A fallback font is a reserve typeface containing symbols for as many Unicode characters as possible. When a display system encounters a character which is not part of the repertoire of any of the other available fonts, a symbol from a fallback font is used instead. Typically, a fallback font will contain symbols representative of the various types of Unicode characters.
Systems that do not offer a fallback font typically display black or white rectangles, question marks, or nothing at all in place of missing characters. Placing one or more fallback fonts at the end of a list of preferred fonts ensures that there are no missing characters.
The Unicode BMP Fallback font
The Unicode BMP Fallback font is a Unicode font that was originally created for debugging purposes. It contains a glyph for every character in the Unicode Basic multilingual plane. Each glyph consists of a box containing the four hexadecimal digits corresponding to the Unicode value.  The example to the left is a mock-up of the glyph for a space character (
Unlike the Unicode Last Resort Font, the Unicode BMP Fallback font displays a different glyph for each different Unicode character, but cannot display all Unicode characters. Because four hexadecimal digits can only represent 64K characters (0000=0, FFFF=65,535) the Unicode BMP Fallback is limited to the 64K characters in the Unicode Basic Multilingual Plane.
The Unicode Last Resort Font
As of Unicode version 5.0, the Unicode consortium provides a fallback font to represent types of Unicode characters. This is a version of the Mac OS X Last Resort system font, modified to work on non-Apple platforms and made available by Apple via the Unicode Consortium.
The symbols provided by the Unicode Last Resort Font place glyphs into categories based on their location in the Unicode system and provide a hint to the user about which font or script is required to view the unavailable characters. The symbols provided by the Unicode Last Resort Font are square with rounded corners with a bold outline. In the left and right sides of the outline, the Unicode range that the character belongs to is given using hexadecimal digits. Top and bottom are used for one or two descriptions of the Unicode block. A symbol representative of the block is centered inside the square.
Unlike the Unicode BMP Fallback font or the The GNU Unifont, the Unicode Last Resort Font displays the same glyph for many different Unicode characters. Using this one-glyph-per-block generalization allows the Unicode Last Resort Font to contain a glyph for every character in Unicode despite the fact that the total number of Unicode characters exceeds the address space of an sfnt (TrueType and OpenType) font structure, which has a 16-bit glyph index that can store a maximum of 65,536 glyphs. Unicode has now over 100,000 defined characters, with a potential address space of over one million characters - over 15 times the sfnt size limit. Unicode Last Resort Font will therefore not break as Unicode continues to grow and the Basic Multilingual Plane (BMP) and surrogate planes fill up further.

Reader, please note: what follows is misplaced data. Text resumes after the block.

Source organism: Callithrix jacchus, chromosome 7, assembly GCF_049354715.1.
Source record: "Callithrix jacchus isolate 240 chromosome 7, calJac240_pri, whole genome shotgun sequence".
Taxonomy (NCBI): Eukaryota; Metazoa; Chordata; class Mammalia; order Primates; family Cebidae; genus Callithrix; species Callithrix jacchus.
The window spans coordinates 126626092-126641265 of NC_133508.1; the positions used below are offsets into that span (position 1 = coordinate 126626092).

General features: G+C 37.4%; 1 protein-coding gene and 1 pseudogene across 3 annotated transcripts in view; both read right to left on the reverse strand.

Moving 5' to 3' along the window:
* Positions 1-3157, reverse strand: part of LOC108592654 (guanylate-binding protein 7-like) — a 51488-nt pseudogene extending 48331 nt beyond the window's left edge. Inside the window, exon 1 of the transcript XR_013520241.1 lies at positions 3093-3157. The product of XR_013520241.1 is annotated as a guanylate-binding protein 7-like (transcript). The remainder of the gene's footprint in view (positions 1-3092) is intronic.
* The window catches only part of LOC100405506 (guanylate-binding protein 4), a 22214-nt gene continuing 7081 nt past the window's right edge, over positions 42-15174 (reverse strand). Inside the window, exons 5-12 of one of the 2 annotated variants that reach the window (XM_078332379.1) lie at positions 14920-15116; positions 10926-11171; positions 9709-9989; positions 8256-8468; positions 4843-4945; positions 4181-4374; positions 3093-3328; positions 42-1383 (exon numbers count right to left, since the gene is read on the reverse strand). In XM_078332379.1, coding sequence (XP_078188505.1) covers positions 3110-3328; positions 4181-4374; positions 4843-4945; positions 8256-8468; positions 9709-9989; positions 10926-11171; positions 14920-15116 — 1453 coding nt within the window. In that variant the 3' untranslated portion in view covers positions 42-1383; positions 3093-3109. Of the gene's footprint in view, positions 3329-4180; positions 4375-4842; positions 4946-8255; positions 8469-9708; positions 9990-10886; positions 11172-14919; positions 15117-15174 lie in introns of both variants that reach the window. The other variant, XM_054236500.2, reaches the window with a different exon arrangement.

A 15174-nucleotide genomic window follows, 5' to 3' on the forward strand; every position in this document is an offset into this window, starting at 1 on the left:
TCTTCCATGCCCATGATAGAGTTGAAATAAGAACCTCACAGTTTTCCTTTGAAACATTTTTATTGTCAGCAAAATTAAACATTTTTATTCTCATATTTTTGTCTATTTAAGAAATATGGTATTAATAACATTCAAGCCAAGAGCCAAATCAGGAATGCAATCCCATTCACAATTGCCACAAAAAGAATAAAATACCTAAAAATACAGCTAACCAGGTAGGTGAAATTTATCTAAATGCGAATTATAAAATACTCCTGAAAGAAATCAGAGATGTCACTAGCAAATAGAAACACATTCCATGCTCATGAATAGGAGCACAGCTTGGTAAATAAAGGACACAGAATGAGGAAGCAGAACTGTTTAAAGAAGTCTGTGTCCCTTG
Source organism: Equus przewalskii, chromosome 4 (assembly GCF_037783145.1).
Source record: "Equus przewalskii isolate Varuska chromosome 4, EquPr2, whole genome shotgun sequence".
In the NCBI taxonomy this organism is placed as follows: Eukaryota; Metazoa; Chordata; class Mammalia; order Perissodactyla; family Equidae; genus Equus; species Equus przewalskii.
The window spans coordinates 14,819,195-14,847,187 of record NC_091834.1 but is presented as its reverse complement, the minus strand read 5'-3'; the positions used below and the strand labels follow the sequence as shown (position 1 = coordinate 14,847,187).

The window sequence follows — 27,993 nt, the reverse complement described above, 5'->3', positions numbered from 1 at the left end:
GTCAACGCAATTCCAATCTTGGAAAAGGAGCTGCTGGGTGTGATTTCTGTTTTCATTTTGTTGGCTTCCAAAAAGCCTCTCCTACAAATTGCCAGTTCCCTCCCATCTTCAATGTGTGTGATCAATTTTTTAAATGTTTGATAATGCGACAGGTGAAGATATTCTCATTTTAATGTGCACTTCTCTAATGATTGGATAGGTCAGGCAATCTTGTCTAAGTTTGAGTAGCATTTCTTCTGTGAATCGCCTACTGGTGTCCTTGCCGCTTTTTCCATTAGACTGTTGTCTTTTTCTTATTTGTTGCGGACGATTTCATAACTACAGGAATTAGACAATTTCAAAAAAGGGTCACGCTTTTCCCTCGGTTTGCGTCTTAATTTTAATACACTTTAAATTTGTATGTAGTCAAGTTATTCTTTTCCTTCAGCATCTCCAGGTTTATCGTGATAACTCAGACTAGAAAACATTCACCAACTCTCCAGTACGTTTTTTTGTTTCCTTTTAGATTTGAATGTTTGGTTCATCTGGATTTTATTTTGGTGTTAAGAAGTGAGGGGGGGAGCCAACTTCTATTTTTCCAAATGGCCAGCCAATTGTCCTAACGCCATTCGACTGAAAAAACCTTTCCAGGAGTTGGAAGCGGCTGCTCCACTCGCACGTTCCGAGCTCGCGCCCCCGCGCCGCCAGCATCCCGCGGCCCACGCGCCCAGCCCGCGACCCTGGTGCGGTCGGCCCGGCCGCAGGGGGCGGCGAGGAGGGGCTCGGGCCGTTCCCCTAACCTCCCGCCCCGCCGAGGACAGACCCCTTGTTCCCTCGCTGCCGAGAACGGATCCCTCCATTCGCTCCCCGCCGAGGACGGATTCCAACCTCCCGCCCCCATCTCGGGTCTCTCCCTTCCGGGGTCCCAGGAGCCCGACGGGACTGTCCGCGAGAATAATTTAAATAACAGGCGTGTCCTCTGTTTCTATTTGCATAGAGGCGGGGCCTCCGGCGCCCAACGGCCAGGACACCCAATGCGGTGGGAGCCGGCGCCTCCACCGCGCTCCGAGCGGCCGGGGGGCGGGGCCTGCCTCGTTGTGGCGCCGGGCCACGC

The GNU Unifont
The GNU Unifont is a font that contains a glyph for every character in the Unicode Basic multilingual plane. Unlike the Unicode BMP Fallback font or the Unicode Last Resort Font, the characters are readable by a human - an "A" looks like an "A" instead of a generic glyph or a hexadecimal code.
The goal of the GNU Unifont project is to "lower our expectations about the font quality to a reasonable degree" in order to obtain complete coverage of all Unicode characters. To achieve this goal, all glyphs are 16 pixels in height and either 8 or 16 pixels in width.
A TrueType version of the GNU Unifont is available.
Apple's Last Resort Font
Apple's Last Resort font was first included in Mac OS 8.5 in 1998, for the benefit of applications using Apple Type Services for Unicode Imaging (ATSUI). It is also used in Mac OS X. In 2001, for the second release of OS X, the Last Resort font design was revised to include the border text and was re-digitized, and extended by Michael Everson of Evertype, who continues to update it with each new release of Unicode.
- SIL International (March 20, 2008), Unicode BMP fallback font. Retrieved August 28, 2011.
- Apple Computer (November 2, 2002), Last Resort Font. Retrieved August 27, 2011.
- Apple Computer (February 2, 2002), Last Resort Font Glyph Table. Retrieved August 28, 2011.
- Unifoundry.com (September 7, 2008), GNU Unifont Glyphs Retrieved August 28, 2011.
- Roman Czyborra (September 29, 1998), Proposal for a GNU Unicode Font Retrieved August 28, 2011.
- Luis Alejandro González Miranda (January 23, 2008), GNU Unifont in TrueType format Retrieved August 28, 2011.